Every day when I arrive at the John J. Burns Library I first inspect the building to make certain that the HVAC system is running as expected, and that there have been no leaks or floods in the stacks overnight. On the morning of August 8, in the midst of such an inspection, as I proceeded to roll open one of the compact shelving units, I suddenly heard the cry, “hello, hello!” Alarmed that I had accidentally crushed my colleague, Kathleen Williams, Senior Reference Librarian, whose voice I recognized as the source of the call, I dashed around the shelving unit only to encounter her standing in the middle of the aisle unscathed. She explained that she was sent to locate a Bible in the stacks, and she had been instructed by our boss, Bridget Burke, to find the book as soon as possible. Eager to help, I asked her if any Bible would do—we have a large number of Bibles in the stacks—but she assured me that we needed to find a particular 18th century Bible; which, as it turned out, was the first Catholic one printed in the United States.
A request for this Bible had been made by U.S. Senator Edward Markey, BC ’68, and BC Law ’72. Thomas Wall, University Librarian, had received his request at 11:00 pm the prior evening, August 7th, and had promptly contacted Ms. Burke, Associate University Librarian for Special Collections, who in turn swiftly ascertained that the John J. Burns Library holds a copy of the 18th century Catholic Bible known as the Carey Bible. Senator Markey wished to use the Carey Bible for his ceremonial swearing-in at Faneuil Hall on the evening of August 8th. As a Boston College undergraduate Markey had majored in history and he wanted a historic Catholic tome to be used in that famous Boston setting. With the help of Jay Moschella, Senior Special Collections Cataloging Assistant, Kathleen soon found the Bible, and brought it into the Conservation lab in order for me to assess its condition, and affirm that the large-sized volume was sound enough to leave the Library to be used in such a ceremony.
The book was in a protective clamshell box, which included documentation showing that it had received some conservation work in 1981, and that the box was made for it at that time. I recognized the 18th century “Cambridge” style of the cover. In Bookbinding and the Conservation of Books, by Matt T. Roberts and Don Etherington, this style is described as, “An English style of bookbinding practiced largely on theological works and in university libraries. Books bound in this style were sewn on raised cords, covered in calfskin that was masked and sprinkled in such a manner as to leave a stained central rectangular panel, a plain rectangular frame, which in turn, was surrounded by a stained outside frame.” In the adjacent image you can see this pattern on the Carey Bible. I felt that the book, if transported in the protective box, could be used for a swearing-in ceremony, however I also thought that it could use some additional conservation treatment in order to look its best for this important occasion. There were areas on the book cover where the leather was missing and overall the leather looked very dried-out. After I carefully treated the book, improving its appearance, I did some research to find out the history of the volume.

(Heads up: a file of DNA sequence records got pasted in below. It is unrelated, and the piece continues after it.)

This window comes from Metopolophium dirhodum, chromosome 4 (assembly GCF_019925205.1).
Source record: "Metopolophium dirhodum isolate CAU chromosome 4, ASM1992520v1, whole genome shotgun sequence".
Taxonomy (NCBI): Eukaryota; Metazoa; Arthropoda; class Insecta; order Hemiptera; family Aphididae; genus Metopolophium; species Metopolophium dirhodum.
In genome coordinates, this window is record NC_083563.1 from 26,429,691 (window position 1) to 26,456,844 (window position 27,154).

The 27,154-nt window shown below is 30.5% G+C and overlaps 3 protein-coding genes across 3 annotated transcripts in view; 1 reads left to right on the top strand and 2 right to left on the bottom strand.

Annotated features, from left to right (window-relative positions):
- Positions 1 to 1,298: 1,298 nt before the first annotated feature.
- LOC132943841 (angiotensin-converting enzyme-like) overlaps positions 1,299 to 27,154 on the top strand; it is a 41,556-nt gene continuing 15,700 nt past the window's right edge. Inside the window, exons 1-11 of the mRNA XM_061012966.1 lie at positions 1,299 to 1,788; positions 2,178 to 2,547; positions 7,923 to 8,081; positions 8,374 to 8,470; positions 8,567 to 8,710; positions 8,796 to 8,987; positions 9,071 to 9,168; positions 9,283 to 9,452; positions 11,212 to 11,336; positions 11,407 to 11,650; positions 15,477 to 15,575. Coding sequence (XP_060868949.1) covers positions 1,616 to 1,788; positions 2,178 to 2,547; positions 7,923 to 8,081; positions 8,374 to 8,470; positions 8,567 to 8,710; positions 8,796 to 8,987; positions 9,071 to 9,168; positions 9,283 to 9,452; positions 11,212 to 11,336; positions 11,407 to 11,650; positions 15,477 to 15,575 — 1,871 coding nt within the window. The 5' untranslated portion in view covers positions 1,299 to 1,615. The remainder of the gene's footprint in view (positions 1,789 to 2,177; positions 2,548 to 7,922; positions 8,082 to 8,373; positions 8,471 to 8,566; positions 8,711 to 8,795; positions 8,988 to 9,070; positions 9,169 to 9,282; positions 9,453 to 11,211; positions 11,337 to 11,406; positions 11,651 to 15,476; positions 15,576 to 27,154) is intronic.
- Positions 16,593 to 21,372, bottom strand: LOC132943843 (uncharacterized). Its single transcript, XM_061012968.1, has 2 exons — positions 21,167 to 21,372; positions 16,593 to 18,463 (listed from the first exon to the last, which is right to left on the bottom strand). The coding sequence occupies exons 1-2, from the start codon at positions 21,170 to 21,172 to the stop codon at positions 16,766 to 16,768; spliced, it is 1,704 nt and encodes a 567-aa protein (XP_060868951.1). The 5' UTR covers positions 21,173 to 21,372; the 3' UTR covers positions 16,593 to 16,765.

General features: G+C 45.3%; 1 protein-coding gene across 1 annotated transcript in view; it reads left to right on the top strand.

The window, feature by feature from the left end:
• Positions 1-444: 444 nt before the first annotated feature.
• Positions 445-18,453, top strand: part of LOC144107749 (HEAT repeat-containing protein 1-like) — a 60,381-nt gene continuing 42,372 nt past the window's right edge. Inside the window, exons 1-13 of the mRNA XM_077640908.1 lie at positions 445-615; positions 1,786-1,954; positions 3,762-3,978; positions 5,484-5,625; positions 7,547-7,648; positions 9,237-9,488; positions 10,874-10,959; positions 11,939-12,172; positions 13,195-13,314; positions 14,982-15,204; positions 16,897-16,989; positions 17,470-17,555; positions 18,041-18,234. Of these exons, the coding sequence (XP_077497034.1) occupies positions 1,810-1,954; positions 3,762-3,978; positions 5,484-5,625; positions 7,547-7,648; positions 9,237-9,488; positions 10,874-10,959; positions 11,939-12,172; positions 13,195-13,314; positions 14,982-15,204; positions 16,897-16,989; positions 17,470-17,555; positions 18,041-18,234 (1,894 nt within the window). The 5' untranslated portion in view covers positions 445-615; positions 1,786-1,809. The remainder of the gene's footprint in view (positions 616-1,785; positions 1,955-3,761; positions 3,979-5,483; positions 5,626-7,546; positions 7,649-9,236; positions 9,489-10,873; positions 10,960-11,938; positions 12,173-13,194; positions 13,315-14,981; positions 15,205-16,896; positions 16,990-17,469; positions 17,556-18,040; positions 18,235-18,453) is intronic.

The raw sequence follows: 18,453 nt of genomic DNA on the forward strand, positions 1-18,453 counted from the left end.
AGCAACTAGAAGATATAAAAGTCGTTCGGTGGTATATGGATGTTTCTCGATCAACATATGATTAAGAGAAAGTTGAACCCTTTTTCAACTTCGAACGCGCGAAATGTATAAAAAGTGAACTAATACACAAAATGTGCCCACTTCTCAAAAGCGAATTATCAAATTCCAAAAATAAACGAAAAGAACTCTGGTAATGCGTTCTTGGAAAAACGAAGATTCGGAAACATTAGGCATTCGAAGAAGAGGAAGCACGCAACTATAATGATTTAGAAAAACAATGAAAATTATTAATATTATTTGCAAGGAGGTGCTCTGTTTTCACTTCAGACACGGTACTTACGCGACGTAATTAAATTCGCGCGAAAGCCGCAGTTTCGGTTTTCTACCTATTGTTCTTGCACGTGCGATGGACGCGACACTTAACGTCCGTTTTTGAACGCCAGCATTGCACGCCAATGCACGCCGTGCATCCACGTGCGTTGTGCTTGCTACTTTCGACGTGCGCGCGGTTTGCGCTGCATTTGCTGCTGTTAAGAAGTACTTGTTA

The printer of this special Bible, an Irish immigrant by the name of Mathew Carey, worked a short time for Benjamin Franklin until he was given $400.00 by the Marquis de Lafayette to start his own printing firm in Philadelphia. John Adams was also a supporter of Carey because they shared Federalist Party political views. Carey printed The Holy Bible in 1790. For this Bible, Carey used Challoner’s 1764 revision of the Douai Bible as a text source. Carey printed fewer than five hundred copies of this title and presently only thirty copies are known to still exist. The Burns Library copy was originally owned by Inquisitor General D. Jose Maria de Mello, counsel to Queen Maria of Portugal in the 18th century.
The Carey Bible use by Senator Edward Markey proved to be exciting for the Burns Library, not only because it brought attention to the historic Bible, but also because it placed the Bible in a setting beyond the special collections library. The Carey Bible, although rare, was used in a normal way that bibles have been used throughout the centuries that is, at a swearing-in ceremony. The Boston College University Libraries encourage faculty, students, and researchers to use Burns Library primary sources, rare books and archival materials, in their courses and research. We are pleased that the Carey Bible while in the hands of Senator Markey and his wife, Dr. Susan J. Blumenthal, served as a lesson for them: to demonstrate, in a dramatic and notable way, the usage of the book during its history prior to being donated to the John J. Burns Library of Rare Books and Special Collections. For more information, please contact the Burns Library Reading Room at 617-552-4861 or firstname.lastname@example.org.
- Barbara Adams Hebard, Conservator, Burns Library